The Georgia Court of Appeals’ newest judge is breathing new life into court opinion writing by breaking with tradition and using a prose style that is simpler to read and gets straight to the point.
Judge Nels Peterson of Cobb County graduated from Kennesaw State University with a Bachelors in political science and a minor in economics and received his Juris Doctorate from Harvard University. After school, he was a law clerk to Judge William H. Pryor Jr. of the U.S. Court of Appeals for the eleventh circuit and then practiced law at King & Spalding LLP in Atlanta. From there, Judge Peterson worked as Executive Council and Deputy Executive Council to Governor Sonny Perdue, and following the conclusion of Perdue’s terms, he moved to the Attorney General’s Office as counsel for legal policy until he was appointed by the Attorney General to serve as Georgia’s first Solicitor General in 2012. Most recently, Judge Peterson was the chief lawyer for the Board of Regents of the University System of Georgia until he was appointed to the Court of Appeals by Governor Nathan Deal in December of 2015 as a part of an expansion of the Court Deal pushed through the legislature.
Despite his remarkable qualifications for the job, in recent months the freshman judge has become most noteworthy for his unique and informal writing style. Instead of following the more traditional writing style for court opinions, which contain lots of legal language commonly referred to as “legaleze” and complex sentence structures in order to explicate the court’s decision, Judge Peterson prefers to use informal and “more normal language” as he put it. In an article in the Daily Report, the opening sentence describes Judge Peterson as “turning phrases that help turn the pages of opinions.” He goes to great lengths to get straight to the point while also making his opinions more engaging.
Peterson says, “Part of being clear is being interesting so that people can pay attention. I do try in my writing not to hide the ball—not to take folks on a 12-page journey of discovery,” and that is exactly what he is doing. As Peterson later points out, a Judge writes for the parties and then the judges and attorneys who are conducting research for their own cases. The goal is not to waste their time by making them hunt or the final conclusion of the court, so he instead likes to put as many facts as he can in the opener while also starting the beginning of the opinion much like a novelist would start the beginning of their first chapter.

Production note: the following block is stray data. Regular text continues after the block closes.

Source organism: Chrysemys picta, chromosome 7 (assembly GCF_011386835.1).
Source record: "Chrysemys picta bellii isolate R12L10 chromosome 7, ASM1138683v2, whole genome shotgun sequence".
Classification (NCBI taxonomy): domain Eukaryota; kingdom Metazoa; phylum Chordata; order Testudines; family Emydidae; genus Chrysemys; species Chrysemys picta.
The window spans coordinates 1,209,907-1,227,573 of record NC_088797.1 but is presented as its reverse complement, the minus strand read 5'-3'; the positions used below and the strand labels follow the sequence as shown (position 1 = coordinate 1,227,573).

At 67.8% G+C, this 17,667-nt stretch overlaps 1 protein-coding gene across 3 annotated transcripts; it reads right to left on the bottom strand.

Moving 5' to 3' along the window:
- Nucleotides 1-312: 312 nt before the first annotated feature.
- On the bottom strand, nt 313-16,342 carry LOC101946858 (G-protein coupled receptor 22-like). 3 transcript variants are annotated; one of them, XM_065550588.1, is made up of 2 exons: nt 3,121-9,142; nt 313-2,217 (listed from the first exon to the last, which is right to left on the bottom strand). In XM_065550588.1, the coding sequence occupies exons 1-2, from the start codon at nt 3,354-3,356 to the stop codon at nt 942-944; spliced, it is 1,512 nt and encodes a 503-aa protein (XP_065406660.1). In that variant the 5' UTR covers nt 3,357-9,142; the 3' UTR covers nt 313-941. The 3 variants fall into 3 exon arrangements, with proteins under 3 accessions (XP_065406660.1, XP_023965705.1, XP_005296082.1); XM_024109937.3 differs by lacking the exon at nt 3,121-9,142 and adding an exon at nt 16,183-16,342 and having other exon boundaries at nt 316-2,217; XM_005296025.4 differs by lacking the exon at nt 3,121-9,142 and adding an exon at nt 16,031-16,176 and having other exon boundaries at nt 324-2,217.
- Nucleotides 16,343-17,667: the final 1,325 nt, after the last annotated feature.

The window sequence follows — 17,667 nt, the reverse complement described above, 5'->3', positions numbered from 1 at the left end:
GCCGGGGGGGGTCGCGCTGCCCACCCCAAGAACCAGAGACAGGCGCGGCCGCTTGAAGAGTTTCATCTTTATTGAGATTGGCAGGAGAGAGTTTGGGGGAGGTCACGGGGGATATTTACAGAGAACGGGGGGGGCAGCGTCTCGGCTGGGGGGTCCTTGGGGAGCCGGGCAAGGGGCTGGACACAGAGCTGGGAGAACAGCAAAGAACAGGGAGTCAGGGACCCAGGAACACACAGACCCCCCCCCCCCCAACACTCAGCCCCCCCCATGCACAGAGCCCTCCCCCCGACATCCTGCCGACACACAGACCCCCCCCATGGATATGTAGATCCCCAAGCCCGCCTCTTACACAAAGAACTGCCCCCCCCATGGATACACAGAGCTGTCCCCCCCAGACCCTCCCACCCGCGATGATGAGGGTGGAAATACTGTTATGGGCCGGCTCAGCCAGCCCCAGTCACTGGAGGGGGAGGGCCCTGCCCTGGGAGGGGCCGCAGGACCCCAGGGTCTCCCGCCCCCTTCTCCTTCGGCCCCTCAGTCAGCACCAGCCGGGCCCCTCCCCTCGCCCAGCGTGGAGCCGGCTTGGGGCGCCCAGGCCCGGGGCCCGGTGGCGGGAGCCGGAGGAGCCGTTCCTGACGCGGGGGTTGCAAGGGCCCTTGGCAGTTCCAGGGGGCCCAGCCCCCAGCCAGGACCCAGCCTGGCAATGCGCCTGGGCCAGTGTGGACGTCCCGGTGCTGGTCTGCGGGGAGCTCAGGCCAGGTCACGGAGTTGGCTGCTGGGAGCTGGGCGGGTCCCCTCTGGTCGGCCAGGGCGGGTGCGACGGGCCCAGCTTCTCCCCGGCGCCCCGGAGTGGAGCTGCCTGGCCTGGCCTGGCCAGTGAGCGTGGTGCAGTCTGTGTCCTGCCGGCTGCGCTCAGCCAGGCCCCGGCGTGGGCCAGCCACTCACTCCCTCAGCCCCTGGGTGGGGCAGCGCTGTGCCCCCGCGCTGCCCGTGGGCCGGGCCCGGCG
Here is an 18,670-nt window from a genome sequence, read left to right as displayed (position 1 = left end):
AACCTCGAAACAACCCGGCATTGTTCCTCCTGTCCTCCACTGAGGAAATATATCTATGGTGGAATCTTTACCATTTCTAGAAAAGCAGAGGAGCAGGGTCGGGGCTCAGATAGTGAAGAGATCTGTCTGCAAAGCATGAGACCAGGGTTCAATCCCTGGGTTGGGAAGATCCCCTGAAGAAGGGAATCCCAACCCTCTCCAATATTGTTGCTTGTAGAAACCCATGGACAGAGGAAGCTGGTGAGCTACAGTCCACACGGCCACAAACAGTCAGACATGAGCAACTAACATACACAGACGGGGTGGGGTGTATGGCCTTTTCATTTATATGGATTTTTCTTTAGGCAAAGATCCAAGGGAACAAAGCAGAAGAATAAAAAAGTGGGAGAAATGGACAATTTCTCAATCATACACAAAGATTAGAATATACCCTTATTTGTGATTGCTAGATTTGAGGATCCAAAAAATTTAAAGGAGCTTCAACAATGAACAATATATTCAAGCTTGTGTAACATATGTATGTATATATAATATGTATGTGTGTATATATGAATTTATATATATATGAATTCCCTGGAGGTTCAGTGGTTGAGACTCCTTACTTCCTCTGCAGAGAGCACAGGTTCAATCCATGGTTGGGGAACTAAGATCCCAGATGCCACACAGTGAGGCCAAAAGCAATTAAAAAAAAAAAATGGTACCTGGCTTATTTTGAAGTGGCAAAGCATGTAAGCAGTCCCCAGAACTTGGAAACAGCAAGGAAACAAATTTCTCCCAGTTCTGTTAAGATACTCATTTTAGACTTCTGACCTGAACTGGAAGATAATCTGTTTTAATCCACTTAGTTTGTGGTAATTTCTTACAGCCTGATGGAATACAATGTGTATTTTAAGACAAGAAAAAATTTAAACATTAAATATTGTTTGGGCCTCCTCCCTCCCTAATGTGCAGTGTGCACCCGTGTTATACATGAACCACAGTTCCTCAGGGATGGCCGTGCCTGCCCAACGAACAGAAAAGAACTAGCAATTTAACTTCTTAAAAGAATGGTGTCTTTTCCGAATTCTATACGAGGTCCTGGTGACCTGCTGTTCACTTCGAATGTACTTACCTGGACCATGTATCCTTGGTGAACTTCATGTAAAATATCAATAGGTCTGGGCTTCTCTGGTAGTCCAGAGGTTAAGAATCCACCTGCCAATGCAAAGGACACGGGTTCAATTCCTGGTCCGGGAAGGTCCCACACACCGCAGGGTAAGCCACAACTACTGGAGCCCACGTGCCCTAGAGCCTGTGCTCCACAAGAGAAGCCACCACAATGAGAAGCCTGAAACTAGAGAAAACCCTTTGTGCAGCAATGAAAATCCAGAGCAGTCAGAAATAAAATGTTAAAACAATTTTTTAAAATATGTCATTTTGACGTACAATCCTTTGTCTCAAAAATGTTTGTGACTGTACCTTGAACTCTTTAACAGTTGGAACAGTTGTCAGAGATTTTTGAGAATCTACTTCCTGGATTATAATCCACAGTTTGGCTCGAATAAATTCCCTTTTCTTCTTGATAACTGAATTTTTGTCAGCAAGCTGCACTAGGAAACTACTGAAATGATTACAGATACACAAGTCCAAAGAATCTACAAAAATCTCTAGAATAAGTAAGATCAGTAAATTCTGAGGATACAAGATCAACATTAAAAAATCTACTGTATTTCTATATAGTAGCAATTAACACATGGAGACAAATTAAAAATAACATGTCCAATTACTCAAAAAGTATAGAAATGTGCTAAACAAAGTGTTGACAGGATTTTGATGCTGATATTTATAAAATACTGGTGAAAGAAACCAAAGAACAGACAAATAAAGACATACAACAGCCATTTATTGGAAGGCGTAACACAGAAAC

For example, take the first sentence of an opinion from April in a case that concerned the rapper Waka Flocka Flame, or Jauquin Malphurs, which is his legal name. Judge Peterson began by saying:
“Juaquin Malphurs’ bag had a gun in it. There are many places in Georgia where a gun in a bag would not excite comment; unfortunately for Malphurs, the TSA screening area of Hartsfield-Jackson International Airport is not among them.”
Also consider a more recent opinion from July where Peterson began by saying:
“It is often said ‘nothing good happens after midnight.’… As further support for this proposition, it was well after midnight when a masked man burst into the Shamrock bar and shot John Harrison in the arm. The masked man was never found.”
Even though Peterson used the more usual formal style of writing for a court opinion in February, he still tries, and succeeds, in getting the gist of the case and the final decision of the court laid out within the first paragraph.
Peterson’s prose have been noticed. Appellate lawyer Darren J. Summerville said, “It’s a different judicial style of writing,” though Peterson says he was influenced by Judge Pryor when he was clerking as the judge also is known for his simple style. Peterson also pointed out that Judge Richard Poser of the Seventh Circuit has been using Peterson’s style long before him.
Though maybe not the first judge to use a prose style that is short, informal, and to the point, Judge Peterson has been recognized for his style. Perhaps his style will catch on and maybe not only court opinions, but also our laws will be comprehensible to the layman.